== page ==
This could all be overlooked if the characters were at least interesting and dynamic. Alas, they are not. Every single character is cut and pasted from at least a dozen other works and given the kind of dialogue a twelve-year-old would write. There's the corporate executive who, when he's not practicing his putting, is only interested in the financial bottom line--played by Giovanni Ribisi recreating his character from Boiler Room--and there's the evil military leader with the scarred face who sips from his coffee cup while he orders genocide. There's the misunderstood scientist who feels threatened by the military-industrial complex--played by Sigourney Weaver recreating her character from Gorillas in the Mist--and there's the native girl who is one with the planet and who falls in love with the protagonist for no reason whatsoever. There's the head warrior who doesn't respect the protagonist until he proves himself in battle, and there's the plucky sidekick who strolls onscreen once in awhile to deliver one or two sad attempts at humor. And then there's the protagonist, Jake Sully, a blank slate of a character whose incessant narration is pointless and annoying and whose predictable change halfway through the story is about as emotionally compelling as a haircut.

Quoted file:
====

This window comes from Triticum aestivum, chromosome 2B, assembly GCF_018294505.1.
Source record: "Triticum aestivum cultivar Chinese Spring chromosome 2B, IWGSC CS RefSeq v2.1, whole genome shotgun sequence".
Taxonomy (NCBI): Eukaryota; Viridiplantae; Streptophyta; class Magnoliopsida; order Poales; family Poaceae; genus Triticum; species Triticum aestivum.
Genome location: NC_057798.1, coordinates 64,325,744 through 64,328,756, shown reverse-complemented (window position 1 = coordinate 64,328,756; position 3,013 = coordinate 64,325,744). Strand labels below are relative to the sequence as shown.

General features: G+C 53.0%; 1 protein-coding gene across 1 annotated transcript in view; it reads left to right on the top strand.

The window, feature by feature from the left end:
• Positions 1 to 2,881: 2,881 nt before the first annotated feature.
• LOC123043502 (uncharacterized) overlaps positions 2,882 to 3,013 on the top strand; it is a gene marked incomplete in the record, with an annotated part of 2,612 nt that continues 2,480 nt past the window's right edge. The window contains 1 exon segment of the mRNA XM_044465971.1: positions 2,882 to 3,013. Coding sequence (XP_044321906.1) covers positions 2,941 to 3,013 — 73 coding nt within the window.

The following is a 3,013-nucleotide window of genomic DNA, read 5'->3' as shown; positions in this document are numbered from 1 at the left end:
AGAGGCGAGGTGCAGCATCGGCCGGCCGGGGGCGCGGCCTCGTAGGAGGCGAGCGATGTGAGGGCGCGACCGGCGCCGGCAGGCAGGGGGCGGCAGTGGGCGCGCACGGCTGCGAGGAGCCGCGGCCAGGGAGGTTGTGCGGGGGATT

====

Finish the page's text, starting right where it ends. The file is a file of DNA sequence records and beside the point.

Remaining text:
None of this is the fault of the cast. Sam Worthington, Zoe Saldana, Sigourney Weaver, and Giovanni Ribisi appear to be trying to do something interesting with these weakly-developed archetypes, and every once in a while, they pull off a beat or two of a really interesting performance that manages to sneak past the editor. Even Michelle Rodriguez is trying to do something new, despite the fact that she plays the exact same character she always plays. The only exception would be Stephen Lang, who plays the cartoonishly evil Colonel Miles Quaritch with about as much effort as one would play a pirate at a Halloween party.